Some scientists suggest that bacteria may accumulate on the surface of bar soap, so there could be a minor risk of contamination. Liquid soaps are comparatively safer because they are enclosed in a bottle, i.e. the soap inside remains sterile because no direct contact is involved. That being said, the transfer of harmful germs from a bar soap is highly unlikely, especially if it is only used by one person or a small family. If you live in a hostel, shared apartment, or with a big family, go for liquid soap just in case. Not to mention, offices, schools, hospitals, and all other public places are much better off with bottled soap for obvious reasons.

Storage and Sustainability

Dry soap bars are easier to store and carry during travel. They take up less space and there is no risk of leakage in the luggage. Liquid soap that is not sealed is likely to make a mess in your bag if it gets pressed or uncapped by mistake. It is a lot less troubling to leave behind a bar soap because it is more economical than liquid soap. If we are talking about placement in household washrooms, bottled liquid soap is the unexpected winner. First of all, it doesn’t need any container for placement; you just buy it and put it on the sink display.

Bar soap can be messy and it becomes mushy when moisture accumulates in its container. If the soap starts breaking up while you attempt to lather, most of it is wasted and you get on more than you need. The soap bar often slips from the hand and incurs damage after a bad fall. The surface where it drops may become slippery and lead to slip and fall injuries. Liquid soap is not likely to ooze out, unless someone deliberately messes with the bottle. You can easily wipe the bottle clean and squeeze out soap without removing it from the spot. The probability of wasting soap is quite low because you get a tiny amount on every pump. As a result, a standard bottle of liquid soap is expected to last much longer than a bar of soap.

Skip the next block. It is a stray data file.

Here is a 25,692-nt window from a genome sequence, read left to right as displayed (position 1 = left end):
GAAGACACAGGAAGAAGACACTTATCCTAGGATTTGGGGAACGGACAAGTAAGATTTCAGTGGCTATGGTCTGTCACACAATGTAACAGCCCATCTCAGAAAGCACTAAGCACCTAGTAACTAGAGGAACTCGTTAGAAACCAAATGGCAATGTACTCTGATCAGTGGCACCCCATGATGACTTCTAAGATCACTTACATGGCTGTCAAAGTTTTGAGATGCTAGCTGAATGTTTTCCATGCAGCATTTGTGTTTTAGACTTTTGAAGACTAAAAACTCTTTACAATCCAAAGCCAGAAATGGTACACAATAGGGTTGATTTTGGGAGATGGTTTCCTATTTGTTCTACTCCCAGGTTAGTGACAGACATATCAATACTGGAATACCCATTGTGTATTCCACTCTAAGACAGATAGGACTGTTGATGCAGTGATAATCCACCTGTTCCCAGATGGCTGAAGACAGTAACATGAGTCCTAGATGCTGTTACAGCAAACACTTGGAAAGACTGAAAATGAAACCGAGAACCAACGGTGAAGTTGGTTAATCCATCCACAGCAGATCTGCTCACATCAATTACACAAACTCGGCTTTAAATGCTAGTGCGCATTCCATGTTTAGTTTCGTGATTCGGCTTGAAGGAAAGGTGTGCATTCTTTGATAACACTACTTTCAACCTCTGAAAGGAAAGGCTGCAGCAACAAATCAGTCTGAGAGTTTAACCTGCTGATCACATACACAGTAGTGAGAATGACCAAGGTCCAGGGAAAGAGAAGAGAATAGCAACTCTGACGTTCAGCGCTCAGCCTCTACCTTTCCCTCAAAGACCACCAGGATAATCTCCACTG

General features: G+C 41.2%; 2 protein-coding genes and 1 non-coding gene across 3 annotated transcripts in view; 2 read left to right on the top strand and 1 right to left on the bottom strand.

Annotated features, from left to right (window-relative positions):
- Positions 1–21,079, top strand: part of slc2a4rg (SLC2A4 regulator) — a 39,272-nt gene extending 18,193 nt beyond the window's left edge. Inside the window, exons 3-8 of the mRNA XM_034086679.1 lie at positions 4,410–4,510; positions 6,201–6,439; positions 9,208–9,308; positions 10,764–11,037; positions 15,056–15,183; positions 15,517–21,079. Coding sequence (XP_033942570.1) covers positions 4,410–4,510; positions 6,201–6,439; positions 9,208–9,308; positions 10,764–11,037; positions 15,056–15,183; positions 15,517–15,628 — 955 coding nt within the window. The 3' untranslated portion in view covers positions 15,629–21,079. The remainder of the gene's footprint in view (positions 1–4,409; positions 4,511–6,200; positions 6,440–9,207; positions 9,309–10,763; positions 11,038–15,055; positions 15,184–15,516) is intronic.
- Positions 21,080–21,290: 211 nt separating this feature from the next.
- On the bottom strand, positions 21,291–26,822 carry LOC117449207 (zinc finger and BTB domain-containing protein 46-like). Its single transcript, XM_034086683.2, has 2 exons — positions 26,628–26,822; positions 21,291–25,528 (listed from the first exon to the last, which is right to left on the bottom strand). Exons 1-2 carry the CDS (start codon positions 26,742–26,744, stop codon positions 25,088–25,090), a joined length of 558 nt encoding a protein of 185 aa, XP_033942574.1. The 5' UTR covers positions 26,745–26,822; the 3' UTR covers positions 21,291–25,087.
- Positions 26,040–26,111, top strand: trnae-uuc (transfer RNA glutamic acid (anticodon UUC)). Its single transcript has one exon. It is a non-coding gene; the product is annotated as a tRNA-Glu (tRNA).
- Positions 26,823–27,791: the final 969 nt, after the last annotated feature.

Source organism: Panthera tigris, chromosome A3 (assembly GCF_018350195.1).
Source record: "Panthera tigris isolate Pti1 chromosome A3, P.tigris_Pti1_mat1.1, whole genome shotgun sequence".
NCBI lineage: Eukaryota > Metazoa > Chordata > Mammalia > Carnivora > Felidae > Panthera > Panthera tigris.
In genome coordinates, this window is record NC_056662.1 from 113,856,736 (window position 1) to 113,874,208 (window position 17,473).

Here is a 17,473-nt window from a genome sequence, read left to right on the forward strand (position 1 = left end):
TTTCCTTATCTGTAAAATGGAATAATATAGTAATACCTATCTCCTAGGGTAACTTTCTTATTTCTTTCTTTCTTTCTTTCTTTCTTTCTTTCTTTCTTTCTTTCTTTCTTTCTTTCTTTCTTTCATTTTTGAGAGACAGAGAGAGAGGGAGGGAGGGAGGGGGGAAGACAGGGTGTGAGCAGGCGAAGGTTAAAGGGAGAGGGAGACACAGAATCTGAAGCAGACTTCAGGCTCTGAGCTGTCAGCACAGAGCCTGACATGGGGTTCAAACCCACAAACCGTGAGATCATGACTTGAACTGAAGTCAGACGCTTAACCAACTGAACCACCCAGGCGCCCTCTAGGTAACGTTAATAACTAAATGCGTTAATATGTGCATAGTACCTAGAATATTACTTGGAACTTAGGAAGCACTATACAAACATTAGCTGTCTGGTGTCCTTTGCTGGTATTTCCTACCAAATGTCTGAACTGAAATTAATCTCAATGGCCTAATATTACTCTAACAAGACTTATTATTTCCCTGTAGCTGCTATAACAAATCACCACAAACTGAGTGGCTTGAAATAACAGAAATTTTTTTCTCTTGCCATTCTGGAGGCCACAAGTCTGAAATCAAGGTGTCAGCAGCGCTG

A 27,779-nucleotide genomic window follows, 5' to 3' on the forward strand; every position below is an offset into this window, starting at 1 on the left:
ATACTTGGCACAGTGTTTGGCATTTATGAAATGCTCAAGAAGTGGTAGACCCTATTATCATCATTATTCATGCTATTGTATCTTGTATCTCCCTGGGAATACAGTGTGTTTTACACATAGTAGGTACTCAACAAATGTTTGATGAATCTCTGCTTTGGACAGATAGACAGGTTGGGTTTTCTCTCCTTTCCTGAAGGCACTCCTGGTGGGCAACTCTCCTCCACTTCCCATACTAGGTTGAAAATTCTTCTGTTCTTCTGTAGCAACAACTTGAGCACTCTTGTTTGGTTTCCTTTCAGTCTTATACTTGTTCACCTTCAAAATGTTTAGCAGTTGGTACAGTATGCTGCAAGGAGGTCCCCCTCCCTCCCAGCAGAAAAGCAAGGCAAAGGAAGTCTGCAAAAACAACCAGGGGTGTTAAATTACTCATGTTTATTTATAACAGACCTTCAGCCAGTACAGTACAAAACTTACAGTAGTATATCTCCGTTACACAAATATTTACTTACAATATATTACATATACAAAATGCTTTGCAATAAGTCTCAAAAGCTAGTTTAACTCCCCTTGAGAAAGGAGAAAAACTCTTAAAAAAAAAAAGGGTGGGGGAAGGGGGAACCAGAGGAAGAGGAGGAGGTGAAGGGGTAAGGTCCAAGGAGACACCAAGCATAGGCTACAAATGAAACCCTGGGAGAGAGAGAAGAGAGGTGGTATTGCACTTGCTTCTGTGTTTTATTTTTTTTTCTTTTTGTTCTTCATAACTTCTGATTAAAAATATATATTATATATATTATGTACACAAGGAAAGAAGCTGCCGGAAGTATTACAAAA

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Bar soaps are the more environmentally friendly option because they come in paper or cardboard packaging, which is biodegradable. Liquid soaps typically come in plastic bottles that are a burden on the earth’s landfills and water bodies. Paper packaging decomposes in a matter of weeks, whereas plastic does not decompose – it takes thousands of years to disintegrate; also, paper is easier to recycle in comparison to plastic.

Shelf life and Smell

Dry soap has a shelf life of up to 3 years, though the 100% organic types do not last that long. Soaps made from all natural ingredients are able to maintain their original consistency and effectiveness for no more than a year. Liquid soaps, despite having chemical compounds, have a much shorter shelf life than conventional bar soaps. The moisture in liquid soap makes it more susceptible to develop bacteria and mold. Modern soaps do come with expiration dates, so do not use them if they are past their shelf life. Perished soap bars become brittle and dry, so they don’t lather easily, whereas liquid soap may become moldy and smell funny.

Liquid soaps usually comprise a strong scent and bar soaps normally offer a light fragrance. Therefore, if you want to get rid of a pungent odor on your hands (such as that of garlic), liquid soap may offer better results. If you are among the people who experience suffocation from very powerful smells or scents, the bar soap is probably better up your alley.